Musicians are still poor theologians

Singer Ce-Lo Green held a performance for New Year’s Eve giving his rendition of John Lennon’s Imagine.  Only it wasn’t Lennon’s version.  Green, when he was supposed to say,

Imagine there’s no countries

It isn’t hard to do Nothing to kill or die for

And no religion too

Imagine all the people living life in peace

He changed it to “And all religion is true”.  Now, I get it, he is trying to sing an otherwise popular song which seems to send the message of peace and love.  Well, it promotes atheism and socialism more than anything, Green must not have thought too deeply about the lyrics.  This is nothing new, many people really enjoy Bruce Springsteen’s Born in the USA on the Fourth of July even though it is an anti-war, anti-government song, but all they seem to hear is “born in the USA”

Well, unfortunately not all religion can be true.  They make different truth claims about foundational beliefs which cannot be harmonized.  Certain claims religions make cannot both be true and false.  Christianity claims Jesus was God.  Either He was God and Christians are right and the Jews and Muslims are wrong.  Or He was not God, and the Jews and Muslims are right, and the Christians are wrong.  But they cannot both be right.

One way to tell if someone has given any thought or study to religion is whether or not they make statements like Green.  Pluralism is the most prevalent belief about religion — in my experience — found in people who think the central goal of the world’s religions is love and peace.  Sincere adherents to the major religions know this isn’t true.  For Christianity/Judaism it is redemption; Islam-submission; Buddhism-to achieve Nirvana and stop the cycle of rebirth; Hinduism-the unity of everything.  Love and peace might play some role, but it isn’t central.

Green isn’t pretending to be a theologian, but it doesn’t relieve him of his intellectual duty to think carefully about things before he speaks them.  Beliefs about God and religion are far too important to speak (or sing) frivolously about it.  Of course people can believe what they want, but that carries the presupposition that God and religion are not true, not in the sense of what it means for something to be true.  After all, if you can simply believe anything you want about the particular subject, and whatever it is you believe is supposedly true, how true could it really be?  It’s just sloppy thinking intended to avoid confrontation and offense.  When the goal is to not offend, rarely is what is said true.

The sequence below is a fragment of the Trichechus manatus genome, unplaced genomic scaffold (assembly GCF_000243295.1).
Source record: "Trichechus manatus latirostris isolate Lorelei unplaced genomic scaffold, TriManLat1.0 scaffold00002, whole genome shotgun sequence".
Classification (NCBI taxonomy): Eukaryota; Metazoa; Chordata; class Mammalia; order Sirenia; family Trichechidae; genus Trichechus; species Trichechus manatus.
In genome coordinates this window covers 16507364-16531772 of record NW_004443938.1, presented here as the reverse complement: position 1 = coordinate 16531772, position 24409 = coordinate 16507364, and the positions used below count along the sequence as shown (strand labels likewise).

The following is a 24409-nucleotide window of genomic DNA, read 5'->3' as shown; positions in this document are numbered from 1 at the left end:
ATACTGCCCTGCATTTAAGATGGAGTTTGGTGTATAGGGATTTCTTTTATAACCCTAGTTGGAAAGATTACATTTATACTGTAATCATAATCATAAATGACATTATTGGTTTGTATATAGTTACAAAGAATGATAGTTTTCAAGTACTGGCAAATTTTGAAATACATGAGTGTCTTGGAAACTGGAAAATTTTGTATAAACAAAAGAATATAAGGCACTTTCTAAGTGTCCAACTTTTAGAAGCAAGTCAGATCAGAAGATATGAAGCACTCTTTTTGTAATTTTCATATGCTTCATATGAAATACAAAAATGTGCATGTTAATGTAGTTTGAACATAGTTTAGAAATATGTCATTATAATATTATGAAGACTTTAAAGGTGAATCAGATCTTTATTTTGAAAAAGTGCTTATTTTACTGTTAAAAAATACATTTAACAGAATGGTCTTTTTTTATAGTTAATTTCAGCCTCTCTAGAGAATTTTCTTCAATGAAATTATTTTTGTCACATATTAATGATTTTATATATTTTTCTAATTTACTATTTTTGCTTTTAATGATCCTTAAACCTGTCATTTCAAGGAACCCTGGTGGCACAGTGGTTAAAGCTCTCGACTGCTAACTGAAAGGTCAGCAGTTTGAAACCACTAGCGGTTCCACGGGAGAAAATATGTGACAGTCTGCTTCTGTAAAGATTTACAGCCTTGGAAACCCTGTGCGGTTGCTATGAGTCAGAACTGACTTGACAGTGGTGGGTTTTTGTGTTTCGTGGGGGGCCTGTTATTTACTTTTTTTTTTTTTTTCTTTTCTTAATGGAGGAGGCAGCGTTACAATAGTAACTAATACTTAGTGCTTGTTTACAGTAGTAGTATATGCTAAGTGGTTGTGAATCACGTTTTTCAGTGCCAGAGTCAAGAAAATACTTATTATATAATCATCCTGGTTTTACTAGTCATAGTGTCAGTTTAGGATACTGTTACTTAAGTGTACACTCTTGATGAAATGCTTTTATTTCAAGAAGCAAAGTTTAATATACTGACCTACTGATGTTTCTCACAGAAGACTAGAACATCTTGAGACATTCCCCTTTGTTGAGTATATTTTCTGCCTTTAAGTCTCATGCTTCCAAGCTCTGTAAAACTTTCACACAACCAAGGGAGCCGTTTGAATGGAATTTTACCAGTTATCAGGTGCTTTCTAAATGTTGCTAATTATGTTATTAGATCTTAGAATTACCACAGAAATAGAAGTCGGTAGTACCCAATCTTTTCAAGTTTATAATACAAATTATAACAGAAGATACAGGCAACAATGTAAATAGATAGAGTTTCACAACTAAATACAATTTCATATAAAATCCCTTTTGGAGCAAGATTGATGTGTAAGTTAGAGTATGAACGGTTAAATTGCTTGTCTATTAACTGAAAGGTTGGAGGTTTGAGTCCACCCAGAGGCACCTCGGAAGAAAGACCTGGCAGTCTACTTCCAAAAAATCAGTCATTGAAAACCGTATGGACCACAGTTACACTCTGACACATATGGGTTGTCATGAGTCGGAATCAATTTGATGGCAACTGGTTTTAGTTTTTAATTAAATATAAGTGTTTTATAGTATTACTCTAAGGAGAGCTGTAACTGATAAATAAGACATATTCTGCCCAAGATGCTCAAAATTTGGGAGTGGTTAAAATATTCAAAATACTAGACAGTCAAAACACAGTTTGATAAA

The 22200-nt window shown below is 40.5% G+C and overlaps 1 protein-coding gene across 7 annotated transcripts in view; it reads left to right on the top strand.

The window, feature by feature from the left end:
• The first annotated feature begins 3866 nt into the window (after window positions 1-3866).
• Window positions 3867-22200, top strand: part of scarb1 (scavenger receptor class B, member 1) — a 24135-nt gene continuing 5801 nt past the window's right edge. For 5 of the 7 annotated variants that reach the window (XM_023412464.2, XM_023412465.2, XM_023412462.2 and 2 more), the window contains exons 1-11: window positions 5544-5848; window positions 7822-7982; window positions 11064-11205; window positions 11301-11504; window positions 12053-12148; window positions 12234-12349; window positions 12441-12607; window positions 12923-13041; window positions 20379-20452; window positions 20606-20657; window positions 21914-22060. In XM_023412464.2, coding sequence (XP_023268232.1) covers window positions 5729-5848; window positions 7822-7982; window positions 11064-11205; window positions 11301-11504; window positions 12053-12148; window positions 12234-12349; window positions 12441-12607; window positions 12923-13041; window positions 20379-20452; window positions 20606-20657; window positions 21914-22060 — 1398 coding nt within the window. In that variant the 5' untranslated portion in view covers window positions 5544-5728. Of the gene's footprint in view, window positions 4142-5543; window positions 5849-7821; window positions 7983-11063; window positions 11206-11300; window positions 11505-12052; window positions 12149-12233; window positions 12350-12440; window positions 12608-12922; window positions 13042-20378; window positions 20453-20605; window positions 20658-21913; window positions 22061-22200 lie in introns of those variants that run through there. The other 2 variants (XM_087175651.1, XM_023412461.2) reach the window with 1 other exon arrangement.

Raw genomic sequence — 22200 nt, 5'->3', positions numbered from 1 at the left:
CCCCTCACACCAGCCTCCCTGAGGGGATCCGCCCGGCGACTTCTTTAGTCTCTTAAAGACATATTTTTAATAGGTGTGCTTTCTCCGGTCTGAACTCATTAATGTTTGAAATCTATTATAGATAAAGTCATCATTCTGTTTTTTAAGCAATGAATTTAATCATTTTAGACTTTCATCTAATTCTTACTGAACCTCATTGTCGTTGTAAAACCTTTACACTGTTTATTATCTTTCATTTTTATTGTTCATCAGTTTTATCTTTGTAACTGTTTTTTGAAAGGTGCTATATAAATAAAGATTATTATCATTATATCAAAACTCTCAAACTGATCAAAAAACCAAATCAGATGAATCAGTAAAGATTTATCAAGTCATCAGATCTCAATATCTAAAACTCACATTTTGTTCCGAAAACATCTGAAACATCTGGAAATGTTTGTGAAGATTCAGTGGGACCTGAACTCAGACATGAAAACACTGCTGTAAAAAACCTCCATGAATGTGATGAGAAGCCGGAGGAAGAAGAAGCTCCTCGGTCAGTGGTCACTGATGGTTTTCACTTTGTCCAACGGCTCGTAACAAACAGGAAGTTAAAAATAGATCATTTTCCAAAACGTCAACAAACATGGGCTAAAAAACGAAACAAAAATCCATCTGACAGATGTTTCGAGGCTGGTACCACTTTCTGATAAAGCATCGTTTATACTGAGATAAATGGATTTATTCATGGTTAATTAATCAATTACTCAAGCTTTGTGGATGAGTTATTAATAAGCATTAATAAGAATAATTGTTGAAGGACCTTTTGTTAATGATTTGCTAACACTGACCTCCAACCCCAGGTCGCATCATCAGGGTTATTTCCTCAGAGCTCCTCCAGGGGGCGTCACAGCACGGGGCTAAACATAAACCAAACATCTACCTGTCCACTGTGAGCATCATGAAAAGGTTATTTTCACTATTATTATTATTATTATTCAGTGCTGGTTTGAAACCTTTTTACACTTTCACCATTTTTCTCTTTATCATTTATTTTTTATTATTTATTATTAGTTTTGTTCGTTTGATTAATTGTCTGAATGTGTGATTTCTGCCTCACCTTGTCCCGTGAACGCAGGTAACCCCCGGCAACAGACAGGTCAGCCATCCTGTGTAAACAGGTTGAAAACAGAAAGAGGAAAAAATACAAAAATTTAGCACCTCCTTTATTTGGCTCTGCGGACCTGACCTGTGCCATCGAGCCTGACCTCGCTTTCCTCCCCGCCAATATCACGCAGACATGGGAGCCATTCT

Related commentary: GaGa For God


  1. Terrance H. says:

    Ridiculous thing to say. I can’t stand it when actors and singers turn into pseudo-philosophes, yammering off the “cool” things to say. Ugh

  2. President of the American Humanist Association agrees that all religions can’t be true.

  3. One of the worst logical fallacies ever!

  4. “Religious Pluralism” has many meanings, not just the one you discuss. I explored a few more of them. To not clutter you comment thread, I posted a pertinent response here.

    • Sabio

      your post doesn’t really discuss different kinds of pluralism. Pluralism, most widely understood, makes the claim that all religions are more or less true. That an eternal reward can be found by sincerely holding to any of them.

  5. Many religious pluralists who believe that whatever state occurs after death, everyone’s religion can be used to improve that state. Not necessarily because that religion is true, but because even mythical concepts can be used to help a person (in this life, or if there is a next one, in that too.)

    I actually think most pluralists believe this version of pluralism and not yours which is a bit of a strawman, I think. Some may hold the version you put forward, but I’ve not met any. So I think it would be best for you to attack to stronger version, which of course you also disagree with.

    • Sabio

      Like I said on your post, I think we agree on this more than it appears. However,

      Not necessarily because that religion is true

      This to me doesn’t make sense. If what the believer (of whatever religion) believes about their particular doctrine of the afterlife, and that beliefs ends up being true, then that religion is true. The pluralist would hold that whomever’s belief will benefit them somehow in the afterlife by virtue of holding the belief, then it follows that the pluralist thinks the religion is true.

      I think we are getting hung up on the semantics of what it means for someone to think something is true.

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